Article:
The Future of Vienna

Busy street in Vienna.
Image credit: Unsplash / Leyre

Eugen may be retiring but he’s certainly not giving up his work for change and for bettering cities. Watch out Vienna, he still has hopes and aspirations for you yet!

He praises the approach Vienna has at the moment and believes this is something to be continued. If it’s so good, care to share what this is?, you may be asking. “It’s an approach that is very much oriented towards social balance and social integration”, Eugen explains.

Other tasks that remain on the post-it note of things to rethink: how we do things in terms of growth and the urban fringes; how we organise local amenities; how we can optimise public transport to the suburbs, etc.

Finally, Eugen aspires to see a little more “willingness and joy in experimentation”, he says hopefully. Perhaps a move away from weighing up a decision for what feels like an eternity – “I’d like to see more vitality”, he adds.

Cast Your Mind Back…

As Eugen is coming to the end of an era, we asked him what he is most proud of. Professionally, he spoke of being proud of the teams at UIV that are now flourishing. He is proud of them being “perceived as competent, of our reliability and speed in getting things done, and our ability to work together with different stakeholders”.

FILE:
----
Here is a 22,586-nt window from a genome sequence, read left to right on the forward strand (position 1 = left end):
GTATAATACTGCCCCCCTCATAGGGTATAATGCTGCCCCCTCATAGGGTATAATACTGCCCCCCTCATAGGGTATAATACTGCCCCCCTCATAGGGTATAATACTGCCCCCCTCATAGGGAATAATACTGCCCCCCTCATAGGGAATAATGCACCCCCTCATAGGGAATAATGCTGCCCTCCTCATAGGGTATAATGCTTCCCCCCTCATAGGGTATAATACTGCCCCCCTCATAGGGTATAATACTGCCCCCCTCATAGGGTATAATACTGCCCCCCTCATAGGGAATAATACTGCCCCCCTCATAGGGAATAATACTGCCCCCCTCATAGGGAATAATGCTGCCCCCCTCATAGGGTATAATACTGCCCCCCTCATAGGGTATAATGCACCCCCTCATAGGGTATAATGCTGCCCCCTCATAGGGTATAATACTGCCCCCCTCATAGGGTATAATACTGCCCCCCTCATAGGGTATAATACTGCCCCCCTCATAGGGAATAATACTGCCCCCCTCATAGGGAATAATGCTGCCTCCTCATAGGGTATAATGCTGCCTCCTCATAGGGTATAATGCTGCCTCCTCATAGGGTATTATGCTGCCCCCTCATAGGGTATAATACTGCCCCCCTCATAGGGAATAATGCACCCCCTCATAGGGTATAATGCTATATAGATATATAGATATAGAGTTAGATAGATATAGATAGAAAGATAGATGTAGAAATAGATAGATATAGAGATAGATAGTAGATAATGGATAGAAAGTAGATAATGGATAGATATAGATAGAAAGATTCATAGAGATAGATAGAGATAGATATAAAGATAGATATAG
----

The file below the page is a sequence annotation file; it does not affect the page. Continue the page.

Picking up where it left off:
Eugen also speaks of his teams with pride when looking back at all they have achieved. He describes how they have managed to do a lot that was once just something abstract, imagined. Now, it’s a reality.

Personally, Eugen was proud of being “a restless spirit”, always trying something new, being curious, pushing for more. “In the grand scheme of things, I am proud to have proved I have a backbone; I always try it and stand by it”.

Advice for CityChangers

Eugen doesn’t hesitate on this one. He says there are essentially three characteristics CityChangers should have when tackling urban development: “openness, curiosity, and patience”.

Some other take-aways we think might help:

  • Accept the challenges and issues and tackle them head on. Don’t waste time ignoring them; they’ll still be there when you’ve finished eating that ice cream or reading that other CityChangers article 😉
  • Prepare yourself and your city for change; there’s no avoiding it.
  • Diversity, social inclusion, and participation are critical to a thriving city – make sure participation processes are streamlined and clearly defined. If you want to learn more about participation and urban development, check out our article about exactly that.
  • Learn from other urban environments and allow others to learn from you. Always be sure to adapt solutions to the local context though. Just because it worked there, doesn’t mean you can copy and paste it directly into your city unchanged.
  • Think enough but not too much and be open to ideas – there’s no point delaying something and considering it multiple times over because by then it could be too late.

And remember, patience really is a virtue: change takes time.